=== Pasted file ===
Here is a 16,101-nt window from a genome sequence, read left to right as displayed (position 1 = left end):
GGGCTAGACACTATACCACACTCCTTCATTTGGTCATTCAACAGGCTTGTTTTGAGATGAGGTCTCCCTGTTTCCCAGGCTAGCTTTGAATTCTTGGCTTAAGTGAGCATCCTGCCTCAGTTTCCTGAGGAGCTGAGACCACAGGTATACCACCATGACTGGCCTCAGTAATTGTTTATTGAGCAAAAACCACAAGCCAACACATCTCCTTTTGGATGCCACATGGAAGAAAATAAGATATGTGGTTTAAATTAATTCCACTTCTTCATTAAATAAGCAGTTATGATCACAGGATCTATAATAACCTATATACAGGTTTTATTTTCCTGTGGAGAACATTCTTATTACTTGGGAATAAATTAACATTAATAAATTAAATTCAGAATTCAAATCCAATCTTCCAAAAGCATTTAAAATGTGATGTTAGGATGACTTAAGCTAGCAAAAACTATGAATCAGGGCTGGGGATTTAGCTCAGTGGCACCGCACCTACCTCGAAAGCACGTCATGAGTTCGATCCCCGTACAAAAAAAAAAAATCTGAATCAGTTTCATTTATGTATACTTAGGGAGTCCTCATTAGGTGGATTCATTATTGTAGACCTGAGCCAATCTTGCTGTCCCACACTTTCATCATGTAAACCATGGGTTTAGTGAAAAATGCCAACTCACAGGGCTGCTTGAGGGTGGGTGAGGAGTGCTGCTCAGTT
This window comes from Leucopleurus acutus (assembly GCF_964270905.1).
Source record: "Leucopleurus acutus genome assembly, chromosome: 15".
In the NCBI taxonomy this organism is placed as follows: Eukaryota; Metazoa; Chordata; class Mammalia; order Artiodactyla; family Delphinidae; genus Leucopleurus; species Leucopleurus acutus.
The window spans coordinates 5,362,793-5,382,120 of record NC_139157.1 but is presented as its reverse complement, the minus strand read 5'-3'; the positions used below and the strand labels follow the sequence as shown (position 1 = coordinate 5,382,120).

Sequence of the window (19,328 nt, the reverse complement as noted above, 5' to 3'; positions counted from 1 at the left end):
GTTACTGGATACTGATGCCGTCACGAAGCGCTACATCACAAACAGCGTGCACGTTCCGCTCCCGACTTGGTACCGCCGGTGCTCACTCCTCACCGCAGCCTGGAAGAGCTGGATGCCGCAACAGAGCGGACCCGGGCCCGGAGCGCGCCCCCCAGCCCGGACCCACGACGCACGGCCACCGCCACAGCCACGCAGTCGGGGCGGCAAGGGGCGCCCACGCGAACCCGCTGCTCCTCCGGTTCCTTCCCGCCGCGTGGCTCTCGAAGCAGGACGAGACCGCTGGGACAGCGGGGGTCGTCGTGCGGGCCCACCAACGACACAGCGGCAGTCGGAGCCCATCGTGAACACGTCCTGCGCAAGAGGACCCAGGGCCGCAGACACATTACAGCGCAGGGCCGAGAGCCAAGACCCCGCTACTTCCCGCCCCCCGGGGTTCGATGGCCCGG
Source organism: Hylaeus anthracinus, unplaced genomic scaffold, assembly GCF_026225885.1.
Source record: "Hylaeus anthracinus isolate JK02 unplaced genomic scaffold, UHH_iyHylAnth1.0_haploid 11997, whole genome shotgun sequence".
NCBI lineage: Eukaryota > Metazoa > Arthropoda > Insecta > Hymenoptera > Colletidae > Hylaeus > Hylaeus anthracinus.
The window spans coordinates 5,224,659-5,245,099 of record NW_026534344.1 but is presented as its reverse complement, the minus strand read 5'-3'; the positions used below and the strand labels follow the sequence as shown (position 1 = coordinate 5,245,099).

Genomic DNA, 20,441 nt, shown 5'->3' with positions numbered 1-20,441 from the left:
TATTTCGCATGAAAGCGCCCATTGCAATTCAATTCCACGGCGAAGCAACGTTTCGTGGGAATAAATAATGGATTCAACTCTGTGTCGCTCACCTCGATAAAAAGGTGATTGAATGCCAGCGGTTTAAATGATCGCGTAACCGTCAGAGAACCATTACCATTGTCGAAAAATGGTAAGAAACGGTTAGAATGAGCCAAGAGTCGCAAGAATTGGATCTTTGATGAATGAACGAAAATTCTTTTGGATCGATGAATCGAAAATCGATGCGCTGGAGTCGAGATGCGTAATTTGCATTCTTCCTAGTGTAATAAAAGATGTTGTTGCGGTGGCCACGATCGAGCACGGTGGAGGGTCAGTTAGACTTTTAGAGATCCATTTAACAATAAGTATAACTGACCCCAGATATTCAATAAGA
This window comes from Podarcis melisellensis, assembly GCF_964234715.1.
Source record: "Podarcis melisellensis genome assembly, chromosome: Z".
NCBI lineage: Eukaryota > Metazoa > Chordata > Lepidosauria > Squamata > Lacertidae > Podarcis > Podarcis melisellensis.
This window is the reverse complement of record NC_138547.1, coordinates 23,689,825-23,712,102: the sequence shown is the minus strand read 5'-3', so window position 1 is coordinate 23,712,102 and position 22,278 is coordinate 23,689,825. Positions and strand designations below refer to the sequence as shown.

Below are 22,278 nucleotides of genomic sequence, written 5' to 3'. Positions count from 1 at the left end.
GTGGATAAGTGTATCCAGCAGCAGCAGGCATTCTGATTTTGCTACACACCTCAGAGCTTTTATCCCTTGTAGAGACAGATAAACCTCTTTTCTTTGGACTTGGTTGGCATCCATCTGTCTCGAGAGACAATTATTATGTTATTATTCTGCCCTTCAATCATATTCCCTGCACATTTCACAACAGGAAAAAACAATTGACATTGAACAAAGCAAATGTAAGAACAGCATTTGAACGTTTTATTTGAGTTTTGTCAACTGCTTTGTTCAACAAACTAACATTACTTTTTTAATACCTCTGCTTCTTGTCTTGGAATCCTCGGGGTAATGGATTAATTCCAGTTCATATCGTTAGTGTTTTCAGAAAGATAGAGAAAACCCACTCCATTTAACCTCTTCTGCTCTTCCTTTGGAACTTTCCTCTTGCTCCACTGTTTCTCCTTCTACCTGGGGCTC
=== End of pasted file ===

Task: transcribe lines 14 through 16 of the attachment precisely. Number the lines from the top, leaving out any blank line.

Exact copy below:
TATTTCGCATGAAAGCGCCCATTGCAATTCAATTCCACGGCGAAGCAACGTTTCGTGGGAATAAATAATGGATTCAACTCTGTGTCGCTCACCTCGATAAAAAGGTGATTGAATGCCAGCGGTTTAAATGATCGCGTAACCGTCAGAGAACCATTACCATTGTCGAAAAATGGTAAGAAACGGTTAGAATGAGCCAAGAGTCGCAAGAATTGGATCTTTGATGAATGAACGAAAATTCTTTTGGATCGATGAATCGAAAATCGATGCGCTGGAGTCGAGATGCGTAATTTGCATTCTTCCTAGTGTAATAAAAGATGTTGTTGCGGTGGCCACGATCGAGCACGGTGGAGGGTCAGTTAGACTTTTAGAGATCCATTTAACAATAAGTATAACTGACCCCAGATATTCAATAAGA
This window comes from Podarcis melisellensis, assembly GCF_964234715.1.
Source record: "Podarcis melisellensis genome assembly, chromosome: Z".